Botanical dyes are different to that of your usual synthetic dyes in many ways. Firstly, their environmental benefit as they do not pollute or create toxic waste, secondly, they are beautiful to touch & they have a life and soul to them that cannot be compared to chemically derived dyes. Like most things worthwhile, they do require different care to that of your usual store bought items in order to increase their lifespan, and maintain their beautiful colour.
Most dyes are sensitive to pH. This means that the tannins in the colour will react to a change in the pH, which will cause the colour to alter. This is something we use to our advantage when we dyeing items as the shift allows for a range of different colours, whilst using the same dye medium. This is however a disadvantage if the dyed item mistakenly comes in to contact with acidic or alkali substances (citrus, wine, vinegar, baking soda, calcium etc), as it may leave a mark or a spot. This is very difficult to undo, and if this can't work as a feature on your item, then we'd suggest re-dyeing the whole piece in a slightly darker shade.
WHAT DETERGENTS TO USE
When it comes down to laundering your dyed goods, we always recommend hand washing with an eco-friendly, free from any whitening substances, chemicals and as neutral a pH as possible. Try also stay clear of detergents that contain perfume scents or essential oils.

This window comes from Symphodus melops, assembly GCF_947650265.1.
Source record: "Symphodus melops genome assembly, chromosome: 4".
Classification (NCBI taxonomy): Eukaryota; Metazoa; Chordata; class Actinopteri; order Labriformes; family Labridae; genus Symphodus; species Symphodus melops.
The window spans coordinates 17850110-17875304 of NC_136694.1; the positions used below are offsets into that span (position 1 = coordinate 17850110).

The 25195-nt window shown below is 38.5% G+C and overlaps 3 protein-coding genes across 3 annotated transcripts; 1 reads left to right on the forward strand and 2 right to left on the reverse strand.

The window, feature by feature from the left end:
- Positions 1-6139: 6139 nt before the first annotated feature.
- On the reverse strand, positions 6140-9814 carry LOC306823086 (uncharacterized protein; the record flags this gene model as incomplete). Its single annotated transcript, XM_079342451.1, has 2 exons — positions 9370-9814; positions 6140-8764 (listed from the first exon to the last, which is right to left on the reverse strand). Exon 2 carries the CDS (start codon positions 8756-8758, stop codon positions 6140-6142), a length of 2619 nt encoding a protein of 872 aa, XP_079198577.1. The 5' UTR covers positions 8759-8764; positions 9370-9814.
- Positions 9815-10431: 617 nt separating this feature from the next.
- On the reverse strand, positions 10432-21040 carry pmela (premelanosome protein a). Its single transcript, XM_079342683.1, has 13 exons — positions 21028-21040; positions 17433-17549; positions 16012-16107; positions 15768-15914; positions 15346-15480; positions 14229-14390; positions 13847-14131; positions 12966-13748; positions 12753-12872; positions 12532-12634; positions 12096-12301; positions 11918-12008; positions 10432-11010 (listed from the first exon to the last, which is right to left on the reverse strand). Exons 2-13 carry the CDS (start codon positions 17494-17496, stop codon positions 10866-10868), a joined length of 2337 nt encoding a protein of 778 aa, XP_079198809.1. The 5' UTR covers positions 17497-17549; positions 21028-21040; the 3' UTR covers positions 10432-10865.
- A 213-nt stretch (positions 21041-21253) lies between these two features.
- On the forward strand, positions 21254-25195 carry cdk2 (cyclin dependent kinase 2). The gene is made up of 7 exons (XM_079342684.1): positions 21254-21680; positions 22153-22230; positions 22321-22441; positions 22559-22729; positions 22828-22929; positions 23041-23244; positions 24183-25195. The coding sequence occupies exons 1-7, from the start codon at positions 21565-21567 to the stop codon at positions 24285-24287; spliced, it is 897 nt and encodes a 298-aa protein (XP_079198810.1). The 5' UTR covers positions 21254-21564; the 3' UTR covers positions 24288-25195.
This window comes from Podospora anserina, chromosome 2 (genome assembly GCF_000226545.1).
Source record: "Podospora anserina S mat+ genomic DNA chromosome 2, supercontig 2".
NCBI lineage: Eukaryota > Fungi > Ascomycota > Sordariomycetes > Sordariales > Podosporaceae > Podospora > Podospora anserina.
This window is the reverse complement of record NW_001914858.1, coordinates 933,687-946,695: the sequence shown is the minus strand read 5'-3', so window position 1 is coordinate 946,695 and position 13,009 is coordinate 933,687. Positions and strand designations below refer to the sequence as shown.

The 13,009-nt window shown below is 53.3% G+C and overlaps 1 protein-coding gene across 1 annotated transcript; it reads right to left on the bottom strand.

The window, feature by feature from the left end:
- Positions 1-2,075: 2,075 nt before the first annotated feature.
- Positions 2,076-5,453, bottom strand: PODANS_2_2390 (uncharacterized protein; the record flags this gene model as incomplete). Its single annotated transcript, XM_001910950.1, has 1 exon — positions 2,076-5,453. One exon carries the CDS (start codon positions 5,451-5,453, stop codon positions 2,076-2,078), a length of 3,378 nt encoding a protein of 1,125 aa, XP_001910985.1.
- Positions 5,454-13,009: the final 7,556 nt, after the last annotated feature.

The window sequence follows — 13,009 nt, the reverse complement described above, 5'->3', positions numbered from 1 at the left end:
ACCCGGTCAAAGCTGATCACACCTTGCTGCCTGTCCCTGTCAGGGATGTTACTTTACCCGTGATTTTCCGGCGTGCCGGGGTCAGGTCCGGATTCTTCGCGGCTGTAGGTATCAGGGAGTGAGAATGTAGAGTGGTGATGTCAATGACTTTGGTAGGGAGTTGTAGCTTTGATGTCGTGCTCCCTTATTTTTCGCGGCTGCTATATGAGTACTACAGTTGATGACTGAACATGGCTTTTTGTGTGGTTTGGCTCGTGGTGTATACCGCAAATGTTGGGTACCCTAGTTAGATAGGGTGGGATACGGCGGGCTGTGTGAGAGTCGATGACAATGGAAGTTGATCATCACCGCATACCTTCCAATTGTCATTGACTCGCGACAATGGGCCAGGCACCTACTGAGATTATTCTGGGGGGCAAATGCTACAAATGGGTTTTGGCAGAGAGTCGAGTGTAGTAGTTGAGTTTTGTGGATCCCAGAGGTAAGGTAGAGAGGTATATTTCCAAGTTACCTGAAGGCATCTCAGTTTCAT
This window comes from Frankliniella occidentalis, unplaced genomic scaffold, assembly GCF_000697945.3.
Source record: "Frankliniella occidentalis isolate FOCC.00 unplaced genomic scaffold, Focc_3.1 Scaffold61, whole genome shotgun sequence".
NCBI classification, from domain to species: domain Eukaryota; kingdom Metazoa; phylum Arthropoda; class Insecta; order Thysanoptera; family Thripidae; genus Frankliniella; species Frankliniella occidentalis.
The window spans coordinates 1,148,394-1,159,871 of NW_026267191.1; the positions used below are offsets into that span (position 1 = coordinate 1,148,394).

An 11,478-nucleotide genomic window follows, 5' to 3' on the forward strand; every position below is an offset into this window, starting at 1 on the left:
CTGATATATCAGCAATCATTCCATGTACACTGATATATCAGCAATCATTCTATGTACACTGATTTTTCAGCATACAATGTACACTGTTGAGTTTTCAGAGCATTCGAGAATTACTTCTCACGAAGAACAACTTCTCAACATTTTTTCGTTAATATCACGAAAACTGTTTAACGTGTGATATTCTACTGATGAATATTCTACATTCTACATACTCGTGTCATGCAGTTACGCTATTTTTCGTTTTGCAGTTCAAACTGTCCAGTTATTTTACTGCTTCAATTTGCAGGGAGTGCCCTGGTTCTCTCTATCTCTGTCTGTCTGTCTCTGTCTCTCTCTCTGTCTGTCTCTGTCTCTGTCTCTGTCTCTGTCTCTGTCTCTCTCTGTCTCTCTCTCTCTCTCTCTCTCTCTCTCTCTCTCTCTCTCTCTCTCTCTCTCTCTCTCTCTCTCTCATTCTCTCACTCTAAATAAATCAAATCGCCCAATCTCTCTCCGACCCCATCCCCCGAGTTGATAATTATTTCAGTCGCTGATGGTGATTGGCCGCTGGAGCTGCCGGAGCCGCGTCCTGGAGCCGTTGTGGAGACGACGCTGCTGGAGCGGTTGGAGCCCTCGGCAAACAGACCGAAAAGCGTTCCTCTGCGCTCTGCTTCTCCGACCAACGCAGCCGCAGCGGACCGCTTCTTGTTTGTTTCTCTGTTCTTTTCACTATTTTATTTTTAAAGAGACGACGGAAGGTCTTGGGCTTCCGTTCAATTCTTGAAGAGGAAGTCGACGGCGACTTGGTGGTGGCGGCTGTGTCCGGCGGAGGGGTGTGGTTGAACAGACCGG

Most health shops stock a range of eco detergents. We really like the Faithful to Nature range and most commonly use a small squirt of Earthsap's handwashing liquid for our personal use. It's always cleaver to experiment with a few before you find the one that works for you.
If you take the risk to use your commonly used chemical based detergents, it is very likely that your naturally dyed goods will react to the ingredients and come out of the wash a completely different colour.
We do not recommend spot cleaning in the same nature you would try remove a mark from synthetically dyed goods. If you put soap or detergent directly on to the stain and rub vigrously until it comes out, you will most likel be left with a bleached out looking patch in the stained area. If you do perhaps get a splash of food or drink on to your item, run it under cold water and gently, using your finger, try encourage the loosening of the stain. You can then fill a basin with 1-2 tsp of your eco-friendly detergent and let your item soak for an hour or two. Hang to dry out of direct sunlight.
- We will always recommend hand washing all botanically dyed goods, but should you wish to use a washing machine, make sure to set it to the hand wash cycle, no hotter than 30 degrees celsius.
- Wash like colours together
- Use eco-friendly detergent
When drying your naturally dyed goods, ideally hang them outside, but not in direct sunlight. Natural dyes are more sensitive to UV, so drying your clothes in harsh sun will fade and lighten the colour considerably. If drying your goods indoors, be careful to hang them over a metal clothes rack or on a radiator as they may develop marks where they were in contact with the metal.
Just like anything organic, the colour will fade, however with a little bit of extra care and attention, you'll be able to keep your naturally dyed items looking beautiful for many years to come.